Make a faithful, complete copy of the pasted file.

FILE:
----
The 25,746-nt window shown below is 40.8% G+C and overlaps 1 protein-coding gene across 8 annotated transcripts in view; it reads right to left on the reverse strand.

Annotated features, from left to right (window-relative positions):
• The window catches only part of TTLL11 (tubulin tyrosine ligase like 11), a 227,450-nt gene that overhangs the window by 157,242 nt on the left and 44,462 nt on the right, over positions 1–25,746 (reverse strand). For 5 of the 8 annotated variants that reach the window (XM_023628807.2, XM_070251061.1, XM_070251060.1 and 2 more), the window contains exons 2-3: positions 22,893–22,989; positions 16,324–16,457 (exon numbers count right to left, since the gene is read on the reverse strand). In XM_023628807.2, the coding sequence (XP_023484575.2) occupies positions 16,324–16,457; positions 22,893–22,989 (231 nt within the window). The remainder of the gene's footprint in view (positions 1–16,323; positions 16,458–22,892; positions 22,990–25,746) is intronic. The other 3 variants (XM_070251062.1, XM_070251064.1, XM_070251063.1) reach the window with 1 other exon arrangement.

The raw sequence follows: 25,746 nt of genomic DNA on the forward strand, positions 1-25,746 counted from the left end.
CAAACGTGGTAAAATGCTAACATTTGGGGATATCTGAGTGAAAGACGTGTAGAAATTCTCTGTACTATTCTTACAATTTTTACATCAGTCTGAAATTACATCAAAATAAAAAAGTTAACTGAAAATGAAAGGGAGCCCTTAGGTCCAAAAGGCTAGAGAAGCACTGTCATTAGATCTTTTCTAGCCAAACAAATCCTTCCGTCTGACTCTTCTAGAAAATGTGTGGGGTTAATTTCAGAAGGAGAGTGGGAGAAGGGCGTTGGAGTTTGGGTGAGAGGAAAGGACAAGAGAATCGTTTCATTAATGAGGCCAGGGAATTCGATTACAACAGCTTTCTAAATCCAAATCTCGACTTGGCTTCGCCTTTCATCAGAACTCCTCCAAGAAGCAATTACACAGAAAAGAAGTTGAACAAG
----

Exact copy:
The 25,746-nt window shown below is 40.8% G+C and overlaps 1 protein-coding gene across 8 annotated transcripts in view; it reads right to left on the reverse strand.

Annotated features, from left to right (window-relative positions):
• The window catches only part of TTLL11 (tubulin tyrosine ligase like 11), a 227,450-nt gene that overhangs the window by 157,242 nt on the left and 44,462 nt on the right, over positions 1–25,746 (reverse strand). For 5 of the 8 annotated variants that reach the window (XM_023628807.2, XM_070251061.1, XM_070251060.1 and 2 more), the window contains exons 2-3: positions 22,893–22,989; positions 16,324–16,457 (exon numbers count right to left, since the gene is read on the reverse strand). In XM_023628807.2, the coding sequence (XP_023484575.2) occupies positions 16,324–16,457; positions 22,893–22,989 (231 nt within the window). The remainder of the gene's footprint in view (positions 1–16,323; positions 16,458–22,892; positions 22,990–25,746) is intronic. The other 3 variants (XM_070251062.1, XM_070251064.1, XM_070251063.1) reach the window with 1 other exon arrangement.

The raw sequence follows: 25,746 nt of genomic DNA on the forward strand, positions 1-25,746 counted from the left end.
CAAACGTGGTAAAATGCTAACATTTGGGGATATCTGAGTGAAAGACGTGTAGAAATTCTCTGTACTATTCTTACAATTTTTACATCAGTCTGAAATTACATCAAAATAAAAAAGTTAACTGAAAATGAAAGGGAGCCCTTAGGTCCAAAAGGCTAGAGAAGCACTGTCATTAGATCTTTTCTAGCCAAACAAATCCTTCCGTCTGACTCTTCTAGAAAATGTGTGGGGTTAATTTCAGAAGGAGAGTGGGAGAAGGGCGTTGGAGTTTGGGTGAGAGGAAAGGACAAGAGAATCGTTTCATTAATGAGGCCAGGGAATTCGATTACAACAGCTTTCTAAATCCAAATCTCGACTTGGCTTCGCCTTTCATCAGAACTCCTCCAAGAAGCAATTACACAGAAAAGAAGTTGAACAAG